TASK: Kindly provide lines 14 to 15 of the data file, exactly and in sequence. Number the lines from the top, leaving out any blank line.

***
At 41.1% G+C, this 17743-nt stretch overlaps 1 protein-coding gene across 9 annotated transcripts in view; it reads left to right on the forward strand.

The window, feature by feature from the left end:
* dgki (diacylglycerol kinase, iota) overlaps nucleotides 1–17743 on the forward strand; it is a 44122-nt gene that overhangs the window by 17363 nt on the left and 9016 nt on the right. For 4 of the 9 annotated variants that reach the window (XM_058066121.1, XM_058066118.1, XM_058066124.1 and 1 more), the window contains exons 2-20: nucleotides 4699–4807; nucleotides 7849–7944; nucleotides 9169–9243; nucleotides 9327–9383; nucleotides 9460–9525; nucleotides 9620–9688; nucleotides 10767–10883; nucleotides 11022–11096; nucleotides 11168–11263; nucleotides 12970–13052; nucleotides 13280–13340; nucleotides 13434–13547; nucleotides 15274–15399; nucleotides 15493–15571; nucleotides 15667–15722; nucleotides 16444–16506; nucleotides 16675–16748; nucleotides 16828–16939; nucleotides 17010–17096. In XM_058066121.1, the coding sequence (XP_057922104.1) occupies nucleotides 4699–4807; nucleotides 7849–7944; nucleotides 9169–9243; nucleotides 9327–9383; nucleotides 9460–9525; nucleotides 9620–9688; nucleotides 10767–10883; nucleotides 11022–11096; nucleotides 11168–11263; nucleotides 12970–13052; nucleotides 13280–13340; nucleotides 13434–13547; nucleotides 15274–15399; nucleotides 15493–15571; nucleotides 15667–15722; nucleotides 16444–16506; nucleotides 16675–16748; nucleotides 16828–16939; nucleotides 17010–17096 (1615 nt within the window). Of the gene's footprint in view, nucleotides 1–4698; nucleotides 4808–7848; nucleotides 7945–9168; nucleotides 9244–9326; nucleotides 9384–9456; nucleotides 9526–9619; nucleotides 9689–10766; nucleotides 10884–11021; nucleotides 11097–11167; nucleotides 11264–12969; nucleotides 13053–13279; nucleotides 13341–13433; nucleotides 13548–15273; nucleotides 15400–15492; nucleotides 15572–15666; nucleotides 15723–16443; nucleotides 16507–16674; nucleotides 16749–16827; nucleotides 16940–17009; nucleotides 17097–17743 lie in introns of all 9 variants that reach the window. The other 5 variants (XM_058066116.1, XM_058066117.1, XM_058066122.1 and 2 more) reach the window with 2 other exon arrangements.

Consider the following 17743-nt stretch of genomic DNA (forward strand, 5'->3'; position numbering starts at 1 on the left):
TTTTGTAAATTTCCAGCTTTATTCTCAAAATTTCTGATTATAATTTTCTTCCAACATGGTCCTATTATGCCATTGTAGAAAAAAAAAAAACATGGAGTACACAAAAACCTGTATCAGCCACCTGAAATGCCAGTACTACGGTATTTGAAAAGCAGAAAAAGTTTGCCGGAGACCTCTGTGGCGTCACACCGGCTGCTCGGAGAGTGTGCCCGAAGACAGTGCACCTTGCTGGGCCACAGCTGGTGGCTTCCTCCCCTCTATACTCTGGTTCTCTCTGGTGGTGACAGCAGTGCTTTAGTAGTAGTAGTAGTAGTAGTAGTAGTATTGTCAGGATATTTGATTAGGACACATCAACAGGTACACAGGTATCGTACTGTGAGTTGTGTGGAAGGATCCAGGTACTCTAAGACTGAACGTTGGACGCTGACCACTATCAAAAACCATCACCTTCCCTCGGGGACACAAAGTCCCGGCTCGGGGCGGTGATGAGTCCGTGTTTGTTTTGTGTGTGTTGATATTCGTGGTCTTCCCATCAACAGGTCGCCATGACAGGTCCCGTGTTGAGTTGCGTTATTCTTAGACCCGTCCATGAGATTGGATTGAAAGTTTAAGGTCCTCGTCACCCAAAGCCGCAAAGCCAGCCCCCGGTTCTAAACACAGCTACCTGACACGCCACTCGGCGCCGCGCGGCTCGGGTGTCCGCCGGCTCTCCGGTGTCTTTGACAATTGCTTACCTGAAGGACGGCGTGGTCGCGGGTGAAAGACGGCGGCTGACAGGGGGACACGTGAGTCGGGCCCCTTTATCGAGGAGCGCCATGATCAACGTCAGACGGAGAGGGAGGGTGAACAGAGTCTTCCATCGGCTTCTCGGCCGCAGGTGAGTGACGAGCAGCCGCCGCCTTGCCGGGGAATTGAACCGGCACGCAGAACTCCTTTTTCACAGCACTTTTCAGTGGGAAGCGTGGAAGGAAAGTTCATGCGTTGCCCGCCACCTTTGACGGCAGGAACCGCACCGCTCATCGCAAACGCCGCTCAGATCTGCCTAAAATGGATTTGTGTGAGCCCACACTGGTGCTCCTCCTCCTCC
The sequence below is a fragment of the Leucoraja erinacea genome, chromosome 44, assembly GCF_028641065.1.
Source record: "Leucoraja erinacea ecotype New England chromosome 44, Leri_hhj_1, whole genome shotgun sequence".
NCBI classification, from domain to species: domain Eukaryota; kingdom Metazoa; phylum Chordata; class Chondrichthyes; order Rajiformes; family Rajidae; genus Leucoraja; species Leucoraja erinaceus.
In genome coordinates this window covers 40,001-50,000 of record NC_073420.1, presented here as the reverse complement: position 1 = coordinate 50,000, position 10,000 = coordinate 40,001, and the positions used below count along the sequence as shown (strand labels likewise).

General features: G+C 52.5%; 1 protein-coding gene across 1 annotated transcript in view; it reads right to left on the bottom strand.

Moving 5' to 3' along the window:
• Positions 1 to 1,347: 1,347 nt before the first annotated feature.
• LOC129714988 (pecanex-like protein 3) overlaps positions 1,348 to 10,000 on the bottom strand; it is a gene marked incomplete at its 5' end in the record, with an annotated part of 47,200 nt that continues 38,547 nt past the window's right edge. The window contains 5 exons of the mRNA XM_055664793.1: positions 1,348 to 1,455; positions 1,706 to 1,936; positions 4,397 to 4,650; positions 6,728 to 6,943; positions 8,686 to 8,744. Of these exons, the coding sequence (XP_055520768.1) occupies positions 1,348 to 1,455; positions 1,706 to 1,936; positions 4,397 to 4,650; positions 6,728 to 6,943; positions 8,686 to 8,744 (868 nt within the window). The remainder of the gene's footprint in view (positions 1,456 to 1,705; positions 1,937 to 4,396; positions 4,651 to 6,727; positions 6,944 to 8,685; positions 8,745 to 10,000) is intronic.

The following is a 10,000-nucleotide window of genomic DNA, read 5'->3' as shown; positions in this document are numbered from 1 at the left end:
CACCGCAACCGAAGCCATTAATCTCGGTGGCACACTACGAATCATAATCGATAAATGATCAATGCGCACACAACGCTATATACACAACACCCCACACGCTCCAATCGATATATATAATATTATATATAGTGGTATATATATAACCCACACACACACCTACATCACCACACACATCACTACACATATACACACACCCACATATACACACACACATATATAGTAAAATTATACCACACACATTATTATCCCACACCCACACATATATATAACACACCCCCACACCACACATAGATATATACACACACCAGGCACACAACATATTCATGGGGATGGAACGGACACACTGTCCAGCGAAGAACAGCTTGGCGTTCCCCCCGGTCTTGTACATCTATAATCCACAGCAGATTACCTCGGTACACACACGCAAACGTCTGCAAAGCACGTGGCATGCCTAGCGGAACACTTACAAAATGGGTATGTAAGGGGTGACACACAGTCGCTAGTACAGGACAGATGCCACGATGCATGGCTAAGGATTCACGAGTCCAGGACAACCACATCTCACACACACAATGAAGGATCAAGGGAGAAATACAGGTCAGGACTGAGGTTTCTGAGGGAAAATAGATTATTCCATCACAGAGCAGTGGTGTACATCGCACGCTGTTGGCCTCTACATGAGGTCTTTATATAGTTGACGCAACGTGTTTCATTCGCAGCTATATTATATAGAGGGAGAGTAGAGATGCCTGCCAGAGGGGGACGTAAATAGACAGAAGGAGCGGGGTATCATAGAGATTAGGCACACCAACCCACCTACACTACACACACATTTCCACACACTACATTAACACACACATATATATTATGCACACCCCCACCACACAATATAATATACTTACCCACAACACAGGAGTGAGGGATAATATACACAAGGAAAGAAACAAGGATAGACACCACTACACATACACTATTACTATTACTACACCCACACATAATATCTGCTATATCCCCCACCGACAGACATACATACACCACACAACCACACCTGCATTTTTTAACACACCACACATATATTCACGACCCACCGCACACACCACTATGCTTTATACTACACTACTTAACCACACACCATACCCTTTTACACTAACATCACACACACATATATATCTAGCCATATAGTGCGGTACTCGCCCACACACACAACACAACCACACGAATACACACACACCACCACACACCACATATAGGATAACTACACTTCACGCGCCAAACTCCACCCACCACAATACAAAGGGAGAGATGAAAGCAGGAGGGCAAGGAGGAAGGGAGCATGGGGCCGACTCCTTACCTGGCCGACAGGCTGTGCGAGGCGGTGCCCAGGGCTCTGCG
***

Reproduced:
The following is a 10,000-nucleotide window of genomic DNA, read 5'->3' as shown; positions in this document are numbered from 1 at the left end:
CACCGCAACCGAAGCCATTAATCTCGGTGGCACACTACGAATCATAATCGATAAATGATCAATGCGCACACAACGCTATATACACAACACCCCACACGCTCCAATCGATATATATAATATTATATATAGTGGTATATATATAACCCACACACACACCTACATCACCACACACATCACTACACATATACACACACCCACATATACACACACACATATATAGTAAAATTATACCACACACATTATTATCCCACACCCACACATATATATAACACACCCCCACACCACACATAGATATATACACACACCAGGCACACAACATATTCATGGGGATGGAACGGACACACTGTCCAGCGAAGAACAGCTTGGCGTTCCCCCCGGTCTTGTACATCTATAATCCACAGCAGATTACCTCGGTACACACACGCAAACGTCTGCAAAGCACGTGGCATGCCTAGCGGAACACTTACAAAATGGGTATGTAAGGGGTGACACACAGTCGCTAGTACAGGACAGATGCCACGATGCATGGCTAAGGATTCACGAGTCCAGGACAACCACATCTCACACACACAATGAAGGATCAAGGGAGAAATACAGGTCAGGACTGAGGTTTCTGAGGGAAAATAGATTATTCCATCACAGAGCAGTGGTGTACATCGCACGCTGTTGGCCTCTACATGAGGTCTTTATATAGTTGACGCAACGTGTTTCATTCGCAGCTATATTATATAGAGGGAGAGTAGAGATGCCTGCCAGAGGGGGACGTAAATAGACAGAAGGAGCGGGGTATCATAGAGATTAGGCACACCAACCCACCTACACTACACACACATTTCCACACACTACATTAACACACACATATATATTATGCACACCCCCACCACACAATATAATATACTTACCCACAACACAGGAGTGAGGGATAATATACACAAGGAAAGAAACAAGGATAGACACCACTACACATACACTATTACTATTACTACACCCACACATAATATCTGCTATATCCCCCACCGACAGACATACATACACCACACAACCACACCTGCATTTTTTAACACACCACACATATATTCACGACCCACCGCACACACCACTATGCTTTATACTACACTACTTAACCACACACCATACCCTTTTACACTAACATCACACACACATATATATCTAGCCATATAGTGCGGTACTCGCCCACACACACAACACAACCACACGAATACACACACACCACCACACACCACATATAGGATAACTACACTTCACGCGCCAAACTCCACCCACCACAATACAAAGGGAGAGATGAAAGCAGGAGGGCAAGGAGGAAGGGAGCATGGGGCCGACTCCTTACCTGGCCGACAGGCTGTGCGAGGCGGTGCCCAGGGCTCTGCG